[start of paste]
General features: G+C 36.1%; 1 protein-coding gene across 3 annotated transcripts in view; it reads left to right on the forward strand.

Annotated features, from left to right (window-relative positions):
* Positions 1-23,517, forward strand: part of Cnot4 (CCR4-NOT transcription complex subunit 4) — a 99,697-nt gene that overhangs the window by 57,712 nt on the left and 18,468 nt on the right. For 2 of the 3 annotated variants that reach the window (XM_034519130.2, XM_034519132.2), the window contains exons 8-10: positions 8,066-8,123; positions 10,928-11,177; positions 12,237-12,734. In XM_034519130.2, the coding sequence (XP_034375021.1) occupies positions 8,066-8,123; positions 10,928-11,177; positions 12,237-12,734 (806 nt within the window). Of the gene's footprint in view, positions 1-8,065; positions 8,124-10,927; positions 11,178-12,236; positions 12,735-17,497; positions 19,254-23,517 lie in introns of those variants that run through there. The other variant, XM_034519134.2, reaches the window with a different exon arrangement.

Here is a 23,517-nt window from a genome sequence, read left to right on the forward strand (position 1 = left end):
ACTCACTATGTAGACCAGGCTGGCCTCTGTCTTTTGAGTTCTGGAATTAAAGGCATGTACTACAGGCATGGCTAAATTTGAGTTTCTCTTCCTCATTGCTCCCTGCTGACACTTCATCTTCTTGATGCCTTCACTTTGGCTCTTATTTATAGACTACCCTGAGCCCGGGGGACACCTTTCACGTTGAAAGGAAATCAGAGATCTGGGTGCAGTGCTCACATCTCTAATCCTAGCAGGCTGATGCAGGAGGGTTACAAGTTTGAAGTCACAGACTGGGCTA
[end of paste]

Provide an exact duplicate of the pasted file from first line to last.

General features: G+C 36.1%; 1 protein-coding gene across 3 annotated transcripts in view; it reads left to right on the forward strand.

Annotated features, from left to right (window-relative positions):
* Positions 1-23,517, forward strand: part of Cnot4 (CCR4-NOT transcription complex subunit 4) — a 99,697-nt gene that overhangs the window by 57,712 nt on the left and 18,468 nt on the right. For 2 of the 3 annotated variants that reach the window (XM_034519130.2, XM_034519132.2), the window contains exons 8-10: positions 8,066-8,123; positions 10,928-11,177; positions 12,237-12,734. In XM_034519130.2, the coding sequence (XP_034375021.1) occupies positions 8,066-8,123; positions 10,928-11,177; positions 12,237-12,734 (806 nt within the window). Of the gene's footprint in view, positions 1-8,065; positions 8,124-10,927; positions 11,178-12,236; positions 12,735-17,497; positions 19,254-23,517 lie in introns of those variants that run through there. The other variant, XM_034519134.2, reaches the window with a different exon arrangement.

Here is a 23,517-nt window from a genome sequence, read left to right on the forward strand (position 1 = left end):
ACTCACTATGTAGACCAGGCTGGCCTCTGTCTTTTGAGTTCTGGAATTAAAGGCATGTACTACAGGCATGGCTAAATTTGAGTTTCTCTTCCTCATTGCTCCCTGCTGACACTTCATCTTCTTGATGCCTTCACTTTGGCTCTTATTTATAGACTACCCTGAGCCCGGGGGACACCTTTCACGTTGAAAGGAAATCAGAGATCTGGGTGCAGTGCTCACATCTCTAATCCTAGCAGGCTGATGCAGGAGGGTTACAAGTTTGAAGTCACAGACTGGGCTA